Joining the defense were Mr. Demjanjuk's son, John, Jr., and son-in-law, Edward Nishnic. They have been Mr. Demjanjuk's staunchest, and most public, defenders.
Though in the past Mr. Nishnic has served as the family's spokesman, neither man is talking about the case to reporters during the trial. Neither is Mr. Tigar.
Federal attorneys are not commenting either. The trial is expected to last two more weeks.
Mr. Demjanjuk has yet to appear. He is listed as one of the government's 12 witnesses, but no one is saying when he'll take the stand.
“I don't know whether the government will call him in their case or not but at some point in the trial he will take the stand as he has done so many times in the last 24 years,” Mr. Tigar said as he left the courthouse Wednesday evening.
Mr. Demjanjuk has lived in seclusion and without public comment in Seven Hills, 15 miles south of downtown Cleveland, since his 1993 return from Israel. He is said to be in poor health, but his family will not confirm it.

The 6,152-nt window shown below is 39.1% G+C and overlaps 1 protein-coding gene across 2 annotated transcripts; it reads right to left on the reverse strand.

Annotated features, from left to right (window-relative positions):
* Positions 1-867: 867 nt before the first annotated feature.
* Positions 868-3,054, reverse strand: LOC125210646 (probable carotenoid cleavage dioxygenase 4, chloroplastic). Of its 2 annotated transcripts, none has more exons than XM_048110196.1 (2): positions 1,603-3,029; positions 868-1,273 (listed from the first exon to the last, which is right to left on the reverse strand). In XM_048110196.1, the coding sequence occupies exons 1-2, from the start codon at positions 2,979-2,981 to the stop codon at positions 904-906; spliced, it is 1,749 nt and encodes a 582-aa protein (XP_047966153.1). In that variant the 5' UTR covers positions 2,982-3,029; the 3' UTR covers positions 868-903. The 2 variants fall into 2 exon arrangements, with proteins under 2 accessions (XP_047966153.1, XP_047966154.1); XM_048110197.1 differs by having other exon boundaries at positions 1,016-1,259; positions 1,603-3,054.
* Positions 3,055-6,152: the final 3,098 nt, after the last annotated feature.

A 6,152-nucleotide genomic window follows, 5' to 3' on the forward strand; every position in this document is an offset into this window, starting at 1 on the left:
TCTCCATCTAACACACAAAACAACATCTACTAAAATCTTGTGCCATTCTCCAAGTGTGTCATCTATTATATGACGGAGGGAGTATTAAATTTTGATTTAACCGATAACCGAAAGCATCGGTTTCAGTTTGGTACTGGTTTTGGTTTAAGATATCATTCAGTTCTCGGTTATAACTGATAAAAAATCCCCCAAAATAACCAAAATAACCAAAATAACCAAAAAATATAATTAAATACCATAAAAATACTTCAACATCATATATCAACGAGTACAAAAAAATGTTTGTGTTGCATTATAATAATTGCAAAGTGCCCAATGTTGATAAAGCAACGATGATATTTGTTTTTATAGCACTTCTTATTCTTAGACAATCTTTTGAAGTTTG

Seven Hills once had a large Ukrainian population but their numbers have dwindled in recent years, according to Mr. Demjanjuk, Jr. His father, married with three grown children, still attends a nearby Ukrainian Orthodox church. He enjoys gardening and playing with his grandchildren.
“He's a good person. He's a gentle person. He's a caring person. He's not a killer; he never was and never could be, and never will be,” Mr. Demjanjuk, Jr. said in a 1999 interview.
Mr. Demjanjuk immigrated to the Cleveland area in 1952. In his visa application, he claimed he had been displaced after the war. He also said he worked on a farm in Sobibor, Poland, from 1936-43, worked at a harbor in Danzig, Germany, in 1944, and was a railway worker in Munich in 1945, authorities said. He became a U.S. citizen in 1958 changed his first name from Ivan to John.
Federal prosecutors say they will prove through validation of the seven documents that Mr. Demjanjuk lied on his visa application form and that, as a Nazi death camp guard at the Sobibor, Okzow, and Majdanek camps in Poland and the Flossenburg camp in Germany, he was a member of the Waffen and thus hostile to the United States. By law, both offenses should result in revocation of Mr. Demjanjuk's citizenship, they say.
The Demjanjuks lived in peace and relative prosperity until 1977. That's when survivors of a Nazi death camp at Treblinka, Poland, picked his picture out of a photo array and claimed he was “Ivan the Terrible.” The Justice Department began its fight to strip Mr. Demjanjuk of his citizenship which, after four years, was successful.